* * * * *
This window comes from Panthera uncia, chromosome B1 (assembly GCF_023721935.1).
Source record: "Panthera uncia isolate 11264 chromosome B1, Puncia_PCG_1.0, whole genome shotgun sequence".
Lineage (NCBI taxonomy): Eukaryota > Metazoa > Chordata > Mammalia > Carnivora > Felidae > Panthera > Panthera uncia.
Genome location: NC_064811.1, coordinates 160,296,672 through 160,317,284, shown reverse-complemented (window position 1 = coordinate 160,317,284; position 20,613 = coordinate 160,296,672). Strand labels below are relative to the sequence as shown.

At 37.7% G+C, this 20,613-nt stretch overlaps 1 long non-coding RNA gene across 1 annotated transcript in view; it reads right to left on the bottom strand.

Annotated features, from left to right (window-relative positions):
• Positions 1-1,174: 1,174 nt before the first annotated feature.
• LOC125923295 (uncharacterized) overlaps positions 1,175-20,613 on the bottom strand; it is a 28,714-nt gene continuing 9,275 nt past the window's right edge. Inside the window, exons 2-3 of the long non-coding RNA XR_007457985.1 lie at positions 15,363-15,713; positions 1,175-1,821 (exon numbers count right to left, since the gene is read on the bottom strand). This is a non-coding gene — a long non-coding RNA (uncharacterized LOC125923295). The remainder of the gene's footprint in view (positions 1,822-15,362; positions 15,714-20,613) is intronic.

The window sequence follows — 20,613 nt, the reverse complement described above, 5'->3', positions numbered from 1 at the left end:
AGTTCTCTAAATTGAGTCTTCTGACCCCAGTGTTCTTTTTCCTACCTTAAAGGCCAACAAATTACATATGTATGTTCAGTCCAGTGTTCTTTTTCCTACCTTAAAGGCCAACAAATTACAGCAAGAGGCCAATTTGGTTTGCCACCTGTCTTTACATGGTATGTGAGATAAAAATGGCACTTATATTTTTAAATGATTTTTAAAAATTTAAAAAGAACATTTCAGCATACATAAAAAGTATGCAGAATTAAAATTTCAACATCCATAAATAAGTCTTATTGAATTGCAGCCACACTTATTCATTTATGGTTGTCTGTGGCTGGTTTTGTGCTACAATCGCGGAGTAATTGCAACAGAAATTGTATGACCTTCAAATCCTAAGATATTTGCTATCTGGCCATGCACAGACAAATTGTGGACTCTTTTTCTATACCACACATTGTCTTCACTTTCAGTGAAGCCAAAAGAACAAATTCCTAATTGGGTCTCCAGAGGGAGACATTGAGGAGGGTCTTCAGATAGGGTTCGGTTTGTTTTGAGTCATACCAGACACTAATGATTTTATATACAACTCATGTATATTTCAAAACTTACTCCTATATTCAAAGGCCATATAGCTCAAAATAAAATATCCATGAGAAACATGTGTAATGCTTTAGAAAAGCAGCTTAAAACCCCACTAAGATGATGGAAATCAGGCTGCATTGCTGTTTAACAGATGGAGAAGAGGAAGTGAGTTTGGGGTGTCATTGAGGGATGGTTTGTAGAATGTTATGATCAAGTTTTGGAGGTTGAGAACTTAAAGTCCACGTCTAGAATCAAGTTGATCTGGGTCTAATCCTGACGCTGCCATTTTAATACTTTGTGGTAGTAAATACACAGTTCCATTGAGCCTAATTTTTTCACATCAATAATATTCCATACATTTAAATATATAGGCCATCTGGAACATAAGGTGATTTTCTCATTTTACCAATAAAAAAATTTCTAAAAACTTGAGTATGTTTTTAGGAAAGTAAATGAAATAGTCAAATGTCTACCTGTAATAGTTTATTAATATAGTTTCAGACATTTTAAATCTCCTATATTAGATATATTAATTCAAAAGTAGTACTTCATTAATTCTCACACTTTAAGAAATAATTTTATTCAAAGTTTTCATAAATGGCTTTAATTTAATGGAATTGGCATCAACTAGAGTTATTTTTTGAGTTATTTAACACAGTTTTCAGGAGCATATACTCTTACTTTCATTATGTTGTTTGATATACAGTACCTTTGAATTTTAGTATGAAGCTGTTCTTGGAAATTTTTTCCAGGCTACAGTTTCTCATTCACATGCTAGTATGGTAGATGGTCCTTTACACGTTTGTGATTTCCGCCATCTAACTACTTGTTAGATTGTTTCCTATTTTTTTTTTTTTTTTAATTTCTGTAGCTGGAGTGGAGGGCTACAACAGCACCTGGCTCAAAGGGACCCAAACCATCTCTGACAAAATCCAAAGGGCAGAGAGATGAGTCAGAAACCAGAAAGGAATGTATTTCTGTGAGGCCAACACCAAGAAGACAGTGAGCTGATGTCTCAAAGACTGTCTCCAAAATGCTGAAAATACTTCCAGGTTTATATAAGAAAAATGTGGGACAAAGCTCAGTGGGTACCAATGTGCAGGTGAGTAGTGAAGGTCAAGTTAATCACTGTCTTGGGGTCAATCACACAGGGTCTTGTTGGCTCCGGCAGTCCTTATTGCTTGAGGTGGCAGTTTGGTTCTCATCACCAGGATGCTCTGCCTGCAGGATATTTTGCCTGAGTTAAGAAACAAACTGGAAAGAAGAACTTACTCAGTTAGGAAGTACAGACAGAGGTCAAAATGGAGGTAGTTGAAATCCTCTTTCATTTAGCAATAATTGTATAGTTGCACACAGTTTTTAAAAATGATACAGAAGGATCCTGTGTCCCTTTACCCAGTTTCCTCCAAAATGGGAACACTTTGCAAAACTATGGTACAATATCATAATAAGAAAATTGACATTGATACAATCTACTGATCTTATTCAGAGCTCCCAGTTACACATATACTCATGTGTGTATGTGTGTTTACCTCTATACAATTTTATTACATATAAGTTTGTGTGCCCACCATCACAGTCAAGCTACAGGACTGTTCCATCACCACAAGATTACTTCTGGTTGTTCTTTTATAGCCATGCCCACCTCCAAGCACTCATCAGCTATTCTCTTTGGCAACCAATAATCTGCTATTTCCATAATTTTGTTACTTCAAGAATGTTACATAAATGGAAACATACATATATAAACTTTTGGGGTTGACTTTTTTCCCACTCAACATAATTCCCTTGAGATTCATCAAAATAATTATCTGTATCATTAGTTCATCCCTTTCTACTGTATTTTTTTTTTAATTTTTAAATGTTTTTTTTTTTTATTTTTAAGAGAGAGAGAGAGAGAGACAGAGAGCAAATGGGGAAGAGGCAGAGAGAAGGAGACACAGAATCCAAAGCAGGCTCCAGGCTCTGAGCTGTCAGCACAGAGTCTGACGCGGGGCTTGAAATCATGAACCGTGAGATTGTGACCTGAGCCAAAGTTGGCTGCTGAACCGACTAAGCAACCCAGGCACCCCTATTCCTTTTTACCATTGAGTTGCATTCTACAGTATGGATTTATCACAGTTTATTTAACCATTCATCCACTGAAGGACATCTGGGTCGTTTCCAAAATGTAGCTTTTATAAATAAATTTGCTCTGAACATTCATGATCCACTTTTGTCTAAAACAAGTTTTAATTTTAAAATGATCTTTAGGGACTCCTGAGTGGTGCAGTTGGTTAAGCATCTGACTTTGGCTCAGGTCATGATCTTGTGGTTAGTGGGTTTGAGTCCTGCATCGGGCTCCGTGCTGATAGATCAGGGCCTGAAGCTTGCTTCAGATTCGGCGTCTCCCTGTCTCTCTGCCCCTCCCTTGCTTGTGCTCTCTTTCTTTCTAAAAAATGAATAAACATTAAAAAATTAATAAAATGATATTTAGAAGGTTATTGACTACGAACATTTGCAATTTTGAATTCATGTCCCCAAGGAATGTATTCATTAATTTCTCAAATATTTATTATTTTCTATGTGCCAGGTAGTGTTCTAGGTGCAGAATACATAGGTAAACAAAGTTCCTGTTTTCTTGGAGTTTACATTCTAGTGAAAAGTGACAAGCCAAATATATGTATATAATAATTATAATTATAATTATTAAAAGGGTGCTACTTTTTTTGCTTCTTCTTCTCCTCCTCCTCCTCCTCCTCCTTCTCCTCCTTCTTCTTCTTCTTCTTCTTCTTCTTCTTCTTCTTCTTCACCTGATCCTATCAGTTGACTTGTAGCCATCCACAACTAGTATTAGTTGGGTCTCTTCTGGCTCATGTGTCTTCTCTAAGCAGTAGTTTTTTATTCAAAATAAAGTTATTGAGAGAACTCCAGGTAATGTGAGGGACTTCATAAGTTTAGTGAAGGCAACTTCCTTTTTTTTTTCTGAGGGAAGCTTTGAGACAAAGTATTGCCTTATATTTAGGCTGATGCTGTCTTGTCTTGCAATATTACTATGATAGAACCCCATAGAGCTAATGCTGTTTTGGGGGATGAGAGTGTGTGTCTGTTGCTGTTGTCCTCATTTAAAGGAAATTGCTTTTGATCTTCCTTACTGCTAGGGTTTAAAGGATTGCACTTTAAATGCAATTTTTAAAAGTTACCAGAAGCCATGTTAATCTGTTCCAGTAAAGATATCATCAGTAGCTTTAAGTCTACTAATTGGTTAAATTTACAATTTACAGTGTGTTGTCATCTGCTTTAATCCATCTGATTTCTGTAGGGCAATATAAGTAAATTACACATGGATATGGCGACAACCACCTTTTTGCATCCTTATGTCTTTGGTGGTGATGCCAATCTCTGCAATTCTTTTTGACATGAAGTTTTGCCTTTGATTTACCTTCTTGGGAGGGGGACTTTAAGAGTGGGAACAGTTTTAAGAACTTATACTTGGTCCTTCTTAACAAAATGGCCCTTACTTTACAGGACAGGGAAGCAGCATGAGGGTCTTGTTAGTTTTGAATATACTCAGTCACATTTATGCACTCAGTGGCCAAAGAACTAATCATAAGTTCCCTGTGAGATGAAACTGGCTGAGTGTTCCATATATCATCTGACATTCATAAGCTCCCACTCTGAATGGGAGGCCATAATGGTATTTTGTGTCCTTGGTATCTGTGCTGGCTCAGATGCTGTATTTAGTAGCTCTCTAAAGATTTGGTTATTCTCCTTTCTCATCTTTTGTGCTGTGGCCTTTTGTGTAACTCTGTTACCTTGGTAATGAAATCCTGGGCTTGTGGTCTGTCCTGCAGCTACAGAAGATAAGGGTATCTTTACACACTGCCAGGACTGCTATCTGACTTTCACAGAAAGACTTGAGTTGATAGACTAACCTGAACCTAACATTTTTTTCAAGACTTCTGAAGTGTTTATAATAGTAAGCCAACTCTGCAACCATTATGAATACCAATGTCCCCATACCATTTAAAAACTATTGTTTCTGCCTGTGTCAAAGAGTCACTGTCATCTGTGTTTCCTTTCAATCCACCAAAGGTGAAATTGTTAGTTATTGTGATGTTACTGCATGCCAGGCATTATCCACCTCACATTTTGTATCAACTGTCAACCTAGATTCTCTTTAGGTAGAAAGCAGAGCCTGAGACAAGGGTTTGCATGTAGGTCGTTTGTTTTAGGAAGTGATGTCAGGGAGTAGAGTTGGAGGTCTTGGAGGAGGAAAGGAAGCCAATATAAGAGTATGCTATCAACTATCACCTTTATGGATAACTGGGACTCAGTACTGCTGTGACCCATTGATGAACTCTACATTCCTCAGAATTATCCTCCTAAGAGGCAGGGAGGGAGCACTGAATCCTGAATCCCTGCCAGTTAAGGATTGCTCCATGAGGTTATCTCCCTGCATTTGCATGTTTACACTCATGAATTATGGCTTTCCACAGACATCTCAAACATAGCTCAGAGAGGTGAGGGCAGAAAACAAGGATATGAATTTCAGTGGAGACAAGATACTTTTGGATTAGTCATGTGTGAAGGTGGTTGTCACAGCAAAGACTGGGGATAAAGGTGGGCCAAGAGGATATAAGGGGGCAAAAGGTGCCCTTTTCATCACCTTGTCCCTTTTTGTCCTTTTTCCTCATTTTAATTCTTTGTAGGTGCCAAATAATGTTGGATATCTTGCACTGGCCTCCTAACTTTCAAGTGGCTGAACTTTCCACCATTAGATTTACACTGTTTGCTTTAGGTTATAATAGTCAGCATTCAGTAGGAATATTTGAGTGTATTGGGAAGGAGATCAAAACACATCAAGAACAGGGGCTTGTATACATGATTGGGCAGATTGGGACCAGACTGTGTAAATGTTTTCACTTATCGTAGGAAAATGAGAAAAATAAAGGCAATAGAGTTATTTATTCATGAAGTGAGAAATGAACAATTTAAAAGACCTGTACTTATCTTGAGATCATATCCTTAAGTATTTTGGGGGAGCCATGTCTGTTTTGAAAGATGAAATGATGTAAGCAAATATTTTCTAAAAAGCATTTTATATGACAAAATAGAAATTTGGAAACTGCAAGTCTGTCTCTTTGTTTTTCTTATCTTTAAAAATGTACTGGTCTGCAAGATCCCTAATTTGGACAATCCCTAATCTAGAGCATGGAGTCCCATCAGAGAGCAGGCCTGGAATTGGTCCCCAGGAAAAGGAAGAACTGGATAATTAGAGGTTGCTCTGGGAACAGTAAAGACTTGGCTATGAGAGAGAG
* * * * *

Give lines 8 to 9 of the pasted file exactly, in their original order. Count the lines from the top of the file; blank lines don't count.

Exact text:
• LOC125923295 (uncharacterized) overlaps positions 1,175-20,613 on the bottom strand; it is a 28,714-nt gene continuing 9,275 nt past the window's right edge. Inside the window, exons 2-3 of the long non-coding RNA XR_007457985.1 lie at positions 15,363-15,713; positions 1,175-1,821 (exon numbers count right to left, since the gene is read on the bottom strand). This is a non-coding gene — a long non-coding RNA (uncharacterized LOC125923295). The remainder of the gene's footprint in view (positions 1,822-15,362; positions 15,714-20,613) is intronic.

The window sequence follows — 20,613 nt, the reverse complement described above, 5'->3', positions numbered from 1 at the left end: